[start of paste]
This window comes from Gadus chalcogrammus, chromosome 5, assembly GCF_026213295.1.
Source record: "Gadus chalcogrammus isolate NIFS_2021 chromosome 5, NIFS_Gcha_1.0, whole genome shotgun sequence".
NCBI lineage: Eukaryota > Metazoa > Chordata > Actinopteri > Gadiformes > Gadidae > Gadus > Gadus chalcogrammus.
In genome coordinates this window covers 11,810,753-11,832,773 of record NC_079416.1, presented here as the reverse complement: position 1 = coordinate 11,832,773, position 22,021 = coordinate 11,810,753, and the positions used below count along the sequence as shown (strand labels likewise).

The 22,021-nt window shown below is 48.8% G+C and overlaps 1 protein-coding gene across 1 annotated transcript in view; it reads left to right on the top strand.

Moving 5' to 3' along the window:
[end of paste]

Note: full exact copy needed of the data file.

This window comes from Gadus chalcogrammus, chromosome 5, assembly GCF_026213295.1.
Source record: "Gadus chalcogrammus isolate NIFS_2021 chromosome 5, NIFS_Gcha_1.0, whole genome shotgun sequence".
NCBI lineage: Eukaryota > Metazoa > Chordata > Actinopteri > Gadiformes > Gadidae > Gadus > Gadus chalcogrammus.
In genome coordinates this window covers 11,810,753-11,832,773 of record NC_079416.1, presented here as the reverse complement: position 1 = coordinate 11,832,773, position 22,021 = coordinate 11,810,753, and the positions used below count along the sequence as shown (strand labels likewise).

The 22,021-nt window shown below is 48.8% G+C and overlaps 1 protein-coding gene across 1 annotated transcript in view; it reads left to right on the top strand.

Moving 5' to 3' along the window: